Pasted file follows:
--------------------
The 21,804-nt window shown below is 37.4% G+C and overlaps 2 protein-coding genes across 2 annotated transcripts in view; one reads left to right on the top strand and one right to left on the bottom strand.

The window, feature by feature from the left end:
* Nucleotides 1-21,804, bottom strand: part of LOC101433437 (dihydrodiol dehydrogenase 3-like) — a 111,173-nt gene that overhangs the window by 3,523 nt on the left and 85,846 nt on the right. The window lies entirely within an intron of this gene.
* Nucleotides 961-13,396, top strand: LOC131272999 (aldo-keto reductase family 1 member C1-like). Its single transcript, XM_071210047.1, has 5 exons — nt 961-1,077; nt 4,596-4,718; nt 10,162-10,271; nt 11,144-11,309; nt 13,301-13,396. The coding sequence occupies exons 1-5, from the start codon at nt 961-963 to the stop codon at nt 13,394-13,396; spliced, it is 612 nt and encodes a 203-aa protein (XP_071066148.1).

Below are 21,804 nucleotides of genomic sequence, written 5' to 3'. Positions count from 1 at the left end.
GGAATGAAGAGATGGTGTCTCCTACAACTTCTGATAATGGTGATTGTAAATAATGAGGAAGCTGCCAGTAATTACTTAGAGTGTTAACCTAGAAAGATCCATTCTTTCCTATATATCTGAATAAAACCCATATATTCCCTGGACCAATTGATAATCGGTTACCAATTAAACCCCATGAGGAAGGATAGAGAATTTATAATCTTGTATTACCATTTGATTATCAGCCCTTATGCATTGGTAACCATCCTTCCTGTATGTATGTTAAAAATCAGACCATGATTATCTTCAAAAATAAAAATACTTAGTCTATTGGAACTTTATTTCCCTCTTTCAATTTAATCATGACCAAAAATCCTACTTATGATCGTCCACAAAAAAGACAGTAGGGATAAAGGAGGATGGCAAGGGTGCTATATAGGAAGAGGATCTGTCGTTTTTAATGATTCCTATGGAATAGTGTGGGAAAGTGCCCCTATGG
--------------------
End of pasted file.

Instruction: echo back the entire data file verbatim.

The 21,804-nt window shown below is 37.4% G+C and overlaps 2 protein-coding genes across 2 annotated transcripts in view; one reads left to right on the top strand and one right to left on the bottom strand.

The window, feature by feature from the left end:
* Nucleotides 1-21,804, bottom strand: part of LOC101433437 (dihydrodiol dehydrogenase 3-like) — a 111,173-nt gene that overhangs the window by 3,523 nt on the left and 85,846 nt on the right. The window lies entirely within an intron of this gene.
* Nucleotides 961-13,396, top strand: LOC131272999 (aldo-keto reductase family 1 member C1-like). Its single transcript, XM_071210047.1, has 5 exons — nt 961-1,077; nt 4,596-4,718; nt 10,162-10,271; nt 11,144-11,309; nt 13,301-13,396. The coding sequence occupies exons 1-5, from the start codon at nt 961-963 to the stop codon at nt 13,394-13,396; spliced, it is 612 nt and encodes a 203-aa protein (XP_071066148.1).

Below are 21,804 nucleotides of genomic sequence, written 5' to 3'. Positions count from 1 at the left end.
GGAATGAAGAGATGGTGTCTCCTACAACTTCTGATAATGGTGATTGTAAATAATGAGGAAGCTGCCAGTAATTACTTAGAGTGTTAACCTAGAAAGATCCATTCTTTCCTATATATCTGAATAAAACCCATATATTCCCTGGACCAATTGATAATCGGTTACCAATTAAACCCCATGAGGAAGGATAGAGAATTTATAATCTTGTATTACCATTTGATTATCAGCCCTTATGCATTGGTAACCATCCTTCCTGTATGTATGTTAAAAATCAGACCATGATTATCTTCAAAAATAAAAATACTTAGTCTATTGGAACTTTATTTCCCTCTTTCAATTTAATCATGACCAAAAATCCTACTTATGATCGTCCACAAAAAAGACAGTAGGGATAAAGGAGGATGGCAAGGGTGCTATATAGGAAGAGGATCTGTCGTTTTTAATGATTCCTATGGAATAGTGTGGGAAAGTGCCCCTATGG